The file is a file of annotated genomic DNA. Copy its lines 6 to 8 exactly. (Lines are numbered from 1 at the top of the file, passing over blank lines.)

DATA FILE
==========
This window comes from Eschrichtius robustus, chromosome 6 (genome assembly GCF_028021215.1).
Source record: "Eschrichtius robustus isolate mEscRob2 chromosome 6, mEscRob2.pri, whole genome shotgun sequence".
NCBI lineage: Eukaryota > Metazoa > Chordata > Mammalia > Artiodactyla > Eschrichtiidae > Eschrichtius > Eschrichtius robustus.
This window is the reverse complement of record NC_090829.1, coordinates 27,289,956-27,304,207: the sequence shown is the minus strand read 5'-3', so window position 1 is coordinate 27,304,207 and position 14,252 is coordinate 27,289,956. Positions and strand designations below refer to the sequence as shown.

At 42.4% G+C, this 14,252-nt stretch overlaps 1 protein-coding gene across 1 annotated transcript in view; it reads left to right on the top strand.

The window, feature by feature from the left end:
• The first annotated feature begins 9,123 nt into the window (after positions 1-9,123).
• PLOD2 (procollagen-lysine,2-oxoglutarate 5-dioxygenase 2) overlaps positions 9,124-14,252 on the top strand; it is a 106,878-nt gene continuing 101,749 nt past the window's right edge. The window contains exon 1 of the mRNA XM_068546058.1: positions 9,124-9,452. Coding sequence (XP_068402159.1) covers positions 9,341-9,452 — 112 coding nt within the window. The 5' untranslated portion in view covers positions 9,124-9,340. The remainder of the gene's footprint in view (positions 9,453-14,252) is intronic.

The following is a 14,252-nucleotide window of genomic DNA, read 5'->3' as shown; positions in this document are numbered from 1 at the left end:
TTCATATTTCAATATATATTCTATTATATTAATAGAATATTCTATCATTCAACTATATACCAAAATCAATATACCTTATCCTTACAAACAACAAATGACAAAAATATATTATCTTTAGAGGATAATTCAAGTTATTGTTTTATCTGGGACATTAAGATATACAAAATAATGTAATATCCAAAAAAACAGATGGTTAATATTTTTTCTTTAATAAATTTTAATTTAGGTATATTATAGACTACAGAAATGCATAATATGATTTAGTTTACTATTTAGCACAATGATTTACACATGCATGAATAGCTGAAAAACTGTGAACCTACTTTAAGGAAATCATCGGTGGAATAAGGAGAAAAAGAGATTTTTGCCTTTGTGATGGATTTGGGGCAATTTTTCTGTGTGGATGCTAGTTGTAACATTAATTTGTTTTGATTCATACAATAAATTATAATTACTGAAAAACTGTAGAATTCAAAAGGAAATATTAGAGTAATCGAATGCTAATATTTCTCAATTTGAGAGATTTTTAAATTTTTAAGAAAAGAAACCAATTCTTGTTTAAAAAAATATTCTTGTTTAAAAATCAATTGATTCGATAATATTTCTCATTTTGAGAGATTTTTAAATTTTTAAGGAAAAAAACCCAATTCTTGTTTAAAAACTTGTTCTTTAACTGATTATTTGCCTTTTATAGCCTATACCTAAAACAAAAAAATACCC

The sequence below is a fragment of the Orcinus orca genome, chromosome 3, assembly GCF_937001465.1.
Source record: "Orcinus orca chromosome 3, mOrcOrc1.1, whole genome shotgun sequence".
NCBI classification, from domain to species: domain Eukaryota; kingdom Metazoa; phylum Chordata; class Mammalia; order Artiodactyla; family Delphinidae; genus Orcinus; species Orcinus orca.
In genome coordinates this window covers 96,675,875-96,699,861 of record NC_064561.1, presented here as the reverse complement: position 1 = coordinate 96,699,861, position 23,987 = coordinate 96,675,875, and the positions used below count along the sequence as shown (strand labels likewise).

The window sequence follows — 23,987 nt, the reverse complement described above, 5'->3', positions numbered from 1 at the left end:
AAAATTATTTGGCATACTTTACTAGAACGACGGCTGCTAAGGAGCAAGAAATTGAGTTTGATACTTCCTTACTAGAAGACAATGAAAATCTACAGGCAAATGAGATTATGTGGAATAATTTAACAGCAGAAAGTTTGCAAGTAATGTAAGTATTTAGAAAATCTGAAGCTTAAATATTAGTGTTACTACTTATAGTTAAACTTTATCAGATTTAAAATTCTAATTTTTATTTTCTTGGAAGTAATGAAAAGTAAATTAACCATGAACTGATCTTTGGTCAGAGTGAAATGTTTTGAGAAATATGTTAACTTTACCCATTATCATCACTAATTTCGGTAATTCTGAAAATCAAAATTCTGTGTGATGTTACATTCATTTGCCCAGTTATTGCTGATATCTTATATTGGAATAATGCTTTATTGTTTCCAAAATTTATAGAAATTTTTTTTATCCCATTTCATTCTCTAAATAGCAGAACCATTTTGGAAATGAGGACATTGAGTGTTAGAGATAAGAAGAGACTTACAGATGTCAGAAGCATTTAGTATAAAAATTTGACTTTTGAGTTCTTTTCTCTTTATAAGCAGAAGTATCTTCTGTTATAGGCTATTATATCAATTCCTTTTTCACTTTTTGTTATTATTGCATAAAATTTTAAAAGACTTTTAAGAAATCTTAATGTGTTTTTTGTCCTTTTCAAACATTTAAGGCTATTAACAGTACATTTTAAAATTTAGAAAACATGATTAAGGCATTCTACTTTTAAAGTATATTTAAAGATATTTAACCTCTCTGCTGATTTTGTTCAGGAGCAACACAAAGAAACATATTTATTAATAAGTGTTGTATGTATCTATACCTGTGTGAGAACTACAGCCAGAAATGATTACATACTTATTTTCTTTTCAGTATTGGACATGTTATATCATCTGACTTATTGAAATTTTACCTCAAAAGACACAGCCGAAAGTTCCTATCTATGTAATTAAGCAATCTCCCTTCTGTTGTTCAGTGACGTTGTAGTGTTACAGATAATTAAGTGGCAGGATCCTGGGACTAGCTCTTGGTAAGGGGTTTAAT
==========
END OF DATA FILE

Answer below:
The window, feature by feature from the left end:
• The first annotated feature begins 9,123 nt into the window (after positions 1-9,123).
• PLOD2 (procollagen-lysine,2-oxoglutarate 5-dioxygenase 2) overlaps positions 9,124-14,252 on the top strand; it is a 106,878-nt gene continuing 101,749 nt past the window's right edge. The window contains exon 1 of the mRNA XM_068546058.1: positions 9,124-9,452. Coding sequence (XP_068402159.1) covers positions 9,341-9,452 — 112 coding nt within the window. The 5' untranslated portion in view covers positions 9,124-9,340. The remainder of the gene's footprint in view (positions 9,453-14,252) is intronic.